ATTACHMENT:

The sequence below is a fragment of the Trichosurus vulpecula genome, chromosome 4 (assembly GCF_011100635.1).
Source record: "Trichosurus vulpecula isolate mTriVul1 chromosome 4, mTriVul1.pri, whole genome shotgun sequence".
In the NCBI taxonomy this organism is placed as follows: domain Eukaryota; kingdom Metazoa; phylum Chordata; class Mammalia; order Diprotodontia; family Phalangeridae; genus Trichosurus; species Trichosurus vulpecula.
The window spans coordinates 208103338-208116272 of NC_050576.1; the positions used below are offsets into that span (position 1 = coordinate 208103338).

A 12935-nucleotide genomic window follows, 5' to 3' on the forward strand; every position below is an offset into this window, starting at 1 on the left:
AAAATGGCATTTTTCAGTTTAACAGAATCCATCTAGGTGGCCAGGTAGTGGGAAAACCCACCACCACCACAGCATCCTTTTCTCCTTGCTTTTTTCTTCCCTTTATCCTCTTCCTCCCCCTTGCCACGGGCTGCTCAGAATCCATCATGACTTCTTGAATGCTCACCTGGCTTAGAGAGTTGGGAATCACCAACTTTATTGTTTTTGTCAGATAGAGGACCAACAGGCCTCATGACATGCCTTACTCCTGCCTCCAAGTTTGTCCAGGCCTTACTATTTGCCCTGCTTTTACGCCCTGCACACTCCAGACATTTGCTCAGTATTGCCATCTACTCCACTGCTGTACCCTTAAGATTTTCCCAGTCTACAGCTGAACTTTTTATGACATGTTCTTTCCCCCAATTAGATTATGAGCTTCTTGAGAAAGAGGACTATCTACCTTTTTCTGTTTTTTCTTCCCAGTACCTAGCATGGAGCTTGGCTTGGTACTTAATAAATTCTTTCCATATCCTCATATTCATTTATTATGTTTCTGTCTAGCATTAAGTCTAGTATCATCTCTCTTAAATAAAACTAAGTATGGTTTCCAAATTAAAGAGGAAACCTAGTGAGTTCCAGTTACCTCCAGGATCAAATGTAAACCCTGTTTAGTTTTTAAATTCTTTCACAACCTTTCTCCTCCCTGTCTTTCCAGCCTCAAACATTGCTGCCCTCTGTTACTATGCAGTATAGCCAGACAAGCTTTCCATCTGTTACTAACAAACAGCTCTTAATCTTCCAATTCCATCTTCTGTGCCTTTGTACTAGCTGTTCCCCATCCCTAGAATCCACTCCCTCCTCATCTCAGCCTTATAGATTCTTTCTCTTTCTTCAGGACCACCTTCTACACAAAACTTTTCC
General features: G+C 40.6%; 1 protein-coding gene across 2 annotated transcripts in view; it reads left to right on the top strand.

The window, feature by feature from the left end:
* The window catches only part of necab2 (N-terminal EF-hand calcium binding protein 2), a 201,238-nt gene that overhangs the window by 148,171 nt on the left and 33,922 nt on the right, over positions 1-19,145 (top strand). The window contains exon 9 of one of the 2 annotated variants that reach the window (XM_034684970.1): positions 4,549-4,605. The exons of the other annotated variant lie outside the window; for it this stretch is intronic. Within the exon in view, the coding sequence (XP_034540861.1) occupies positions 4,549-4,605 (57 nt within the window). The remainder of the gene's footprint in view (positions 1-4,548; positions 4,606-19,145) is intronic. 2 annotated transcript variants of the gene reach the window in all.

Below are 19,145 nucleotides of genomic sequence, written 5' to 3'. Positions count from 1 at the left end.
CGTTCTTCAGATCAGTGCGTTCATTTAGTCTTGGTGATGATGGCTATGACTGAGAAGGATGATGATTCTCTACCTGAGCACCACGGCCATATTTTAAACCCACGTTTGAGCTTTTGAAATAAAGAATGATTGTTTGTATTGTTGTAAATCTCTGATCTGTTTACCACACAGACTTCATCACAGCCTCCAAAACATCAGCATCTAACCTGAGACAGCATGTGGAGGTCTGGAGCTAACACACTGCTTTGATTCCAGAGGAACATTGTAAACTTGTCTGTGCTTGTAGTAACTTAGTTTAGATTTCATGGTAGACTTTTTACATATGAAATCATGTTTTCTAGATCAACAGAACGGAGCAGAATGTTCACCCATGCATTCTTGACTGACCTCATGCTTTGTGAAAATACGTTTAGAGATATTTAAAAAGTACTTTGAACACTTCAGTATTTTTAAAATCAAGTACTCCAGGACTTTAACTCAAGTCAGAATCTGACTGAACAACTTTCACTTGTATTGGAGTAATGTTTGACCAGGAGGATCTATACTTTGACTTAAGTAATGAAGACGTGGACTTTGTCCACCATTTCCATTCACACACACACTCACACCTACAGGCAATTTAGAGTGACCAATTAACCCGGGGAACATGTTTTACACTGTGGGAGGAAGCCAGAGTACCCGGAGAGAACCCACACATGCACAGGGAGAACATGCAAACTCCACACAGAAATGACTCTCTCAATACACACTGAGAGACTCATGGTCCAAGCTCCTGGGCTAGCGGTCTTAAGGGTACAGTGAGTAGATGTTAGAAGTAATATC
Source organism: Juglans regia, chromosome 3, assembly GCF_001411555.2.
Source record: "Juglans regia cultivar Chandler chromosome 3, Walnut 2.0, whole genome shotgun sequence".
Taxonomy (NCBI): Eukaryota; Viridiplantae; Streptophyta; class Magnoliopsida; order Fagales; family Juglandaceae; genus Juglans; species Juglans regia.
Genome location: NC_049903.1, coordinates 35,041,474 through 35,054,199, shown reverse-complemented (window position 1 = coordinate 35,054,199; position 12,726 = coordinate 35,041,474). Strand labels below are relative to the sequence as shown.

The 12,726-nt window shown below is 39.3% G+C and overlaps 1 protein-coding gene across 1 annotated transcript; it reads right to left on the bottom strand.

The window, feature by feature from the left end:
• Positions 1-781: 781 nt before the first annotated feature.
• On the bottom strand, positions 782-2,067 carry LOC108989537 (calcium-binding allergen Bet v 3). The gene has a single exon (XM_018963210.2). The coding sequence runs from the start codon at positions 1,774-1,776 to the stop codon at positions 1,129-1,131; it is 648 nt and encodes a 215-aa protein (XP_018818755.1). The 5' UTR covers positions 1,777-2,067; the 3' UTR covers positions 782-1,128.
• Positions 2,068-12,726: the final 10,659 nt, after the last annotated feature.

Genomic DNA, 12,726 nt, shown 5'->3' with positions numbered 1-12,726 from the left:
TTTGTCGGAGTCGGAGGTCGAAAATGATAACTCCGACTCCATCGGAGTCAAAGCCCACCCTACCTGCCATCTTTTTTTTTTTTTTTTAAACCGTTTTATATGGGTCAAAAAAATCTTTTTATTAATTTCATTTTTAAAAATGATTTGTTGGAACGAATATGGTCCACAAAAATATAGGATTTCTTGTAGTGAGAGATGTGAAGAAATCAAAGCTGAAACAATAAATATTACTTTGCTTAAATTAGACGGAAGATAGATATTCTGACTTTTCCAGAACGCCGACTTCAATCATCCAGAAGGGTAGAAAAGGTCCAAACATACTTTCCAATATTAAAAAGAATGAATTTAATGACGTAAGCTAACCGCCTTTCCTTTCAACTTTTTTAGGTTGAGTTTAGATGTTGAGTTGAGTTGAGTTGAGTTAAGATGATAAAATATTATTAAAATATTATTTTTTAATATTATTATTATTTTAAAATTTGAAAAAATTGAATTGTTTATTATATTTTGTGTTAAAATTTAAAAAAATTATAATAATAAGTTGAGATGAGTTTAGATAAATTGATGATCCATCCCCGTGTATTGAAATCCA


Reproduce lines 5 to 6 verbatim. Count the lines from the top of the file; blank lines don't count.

A 12935-nucleotide genomic window follows, 5' to 3' on the forward strand; every position below is an offset into this window, starting at 1 on the left:
AAAATGGCATTTTTCAGTTTAACAGAATCCATCTAGGTGGCCAGGTAGTGGGAAAACCCACCACCACCACAGCATCCTTTTCTCCTTGCTTTTTTCTTCCCTTTATCCTCTTCCTCCCCCTTGCCACGGGCTGCTCAGAATCCATCATGACTTCTTGAATGCTCACCTGGCTTAGAGAGTTGGGAATCACCAACTTTATTGTTTTTGTCAGATAGAGGACCAACAGGCCTCATGACATGCCTTACTCCTGCCTCCAAGTTTGTCCAGGCCTTACTATTTGCCCTGCTTTTACGCCCTGCACACTCCAGACATTTGCTCAGTATTGCCATCTACTCCACTGCTGTACCCTTAAGATTTTCCCAGTCTACAGCTGAACTTTTTATGACATGTTCTTTCCCCCAATTAGATTATGAGCTTCTTGAGAAAGAGGACTATCTACCTTTTTCTGTTTTTTCTTCCCAGTACCTAGCATGGAGCTTGGCTTGGTACTTAATAAATTCTTTCCATATCCTCATATTCATTTATTATGTTTCTGTCTAGCATTAAGTCTAGTATCATCTCTCTTAAATAAAACTAAGTATGGTTTCCAAATTAAAGAGGAAACCTAGTGAGTTCCAGTTACCTCCAGGATCAAATGTAAACCCTGTTTAGTTTTTAAATTCTTTCACAACCTTTCTCCTCCCTGTCTTTCCAGCCTCAAACATTGCTGCCCTCTGTTACTATGCAGTATAGCCAGACAAGCTTTCCATCTGTTACTAACAAACAGCTCTTAATCTTCCAATTCCATCTTCTGTGCCTTTGTACTAGCTGTTCCCCATCCCTAGAATCCACTCCCTCCTCATCTCAGCCTTATAGATTCTTTCTCTTTCTTCAGGACCACCTTCTACACAAAACTTTTCC